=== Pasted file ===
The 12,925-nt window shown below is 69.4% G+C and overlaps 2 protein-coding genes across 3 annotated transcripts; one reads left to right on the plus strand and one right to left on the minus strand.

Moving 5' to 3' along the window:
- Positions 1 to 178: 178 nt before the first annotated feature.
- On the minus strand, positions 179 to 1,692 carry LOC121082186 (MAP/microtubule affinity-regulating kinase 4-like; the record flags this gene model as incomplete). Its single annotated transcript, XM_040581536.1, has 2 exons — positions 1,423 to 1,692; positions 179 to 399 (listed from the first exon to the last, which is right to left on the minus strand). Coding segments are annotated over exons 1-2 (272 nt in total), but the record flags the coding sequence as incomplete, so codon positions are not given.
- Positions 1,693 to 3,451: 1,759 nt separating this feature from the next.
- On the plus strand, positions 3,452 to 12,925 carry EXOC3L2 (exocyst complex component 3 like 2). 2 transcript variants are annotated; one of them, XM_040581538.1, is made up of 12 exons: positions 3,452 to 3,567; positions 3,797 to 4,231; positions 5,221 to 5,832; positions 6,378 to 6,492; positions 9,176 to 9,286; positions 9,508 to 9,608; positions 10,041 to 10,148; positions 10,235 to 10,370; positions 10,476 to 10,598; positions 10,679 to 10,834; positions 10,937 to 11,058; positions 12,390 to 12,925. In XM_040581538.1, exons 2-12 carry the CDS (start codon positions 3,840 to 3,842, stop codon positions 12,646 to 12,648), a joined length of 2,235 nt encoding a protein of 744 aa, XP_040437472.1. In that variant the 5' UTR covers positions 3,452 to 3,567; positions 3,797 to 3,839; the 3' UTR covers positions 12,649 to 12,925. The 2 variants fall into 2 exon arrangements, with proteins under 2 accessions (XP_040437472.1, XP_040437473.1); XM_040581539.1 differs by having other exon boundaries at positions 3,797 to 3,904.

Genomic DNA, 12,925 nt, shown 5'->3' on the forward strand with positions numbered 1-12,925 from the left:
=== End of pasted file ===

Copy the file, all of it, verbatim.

The 12,925-nt window shown below is 69.4% G+C and overlaps 2 protein-coding genes across 3 annotated transcripts; one reads left to right on the plus strand and one right to left on the minus strand.

Moving 5' to 3' along the window:
- Positions 1 to 178: 178 nt before the first annotated feature.
- On the minus strand, positions 179 to 1,692 carry LOC121082186 (MAP/microtubule affinity-regulating kinase 4-like; the record flags this gene model as incomplete). Its single annotated transcript, XM_040581536.1, has 2 exons — positions 1,423 to 1,692; positions 179 to 399 (listed from the first exon to the last, which is right to left on the minus strand). Coding segments are annotated over exons 1-2 (272 nt in total), but the record flags the coding sequence as incomplete, so codon positions are not given.
- Positions 1,693 to 3,451: 1,759 nt separating this feature from the next.
- On the plus strand, positions 3,452 to 12,925 carry EXOC3L2 (exocyst complex component 3 like 2). 2 transcript variants are annotated; one of them, XM_040581538.1, is made up of 12 exons: positions 3,452 to 3,567; positions 3,797 to 4,231; positions 5,221 to 5,832; positions 6,378 to 6,492; positions 9,176 to 9,286; positions 9,508 to 9,608; positions 10,041 to 10,148; positions 10,235 to 10,370; positions 10,476 to 10,598; positions 10,679 to 10,834; positions 10,937 to 11,058; positions 12,390 to 12,925. In XM_040581538.1, exons 2-12 carry the CDS (start codon positions 3,840 to 3,842, stop codon positions 12,646 to 12,648), a joined length of 2,235 nt encoding a protein of 744 aa, XP_040437472.1. In that variant the 5' UTR covers positions 3,452 to 3,567; positions 3,797 to 3,839; the 3' UTR covers positions 12,649 to 12,925. The 2 variants fall into 2 exon arrangements, with proteins under 2 accessions (XP_040437472.1, XP_040437473.1); XM_040581539.1 differs by having other exon boundaries at positions 3,797 to 3,904.

Genomic DNA, 12,925 nt, shown 5'->3' on the forward strand with positions numbered 1-12,925 from the left: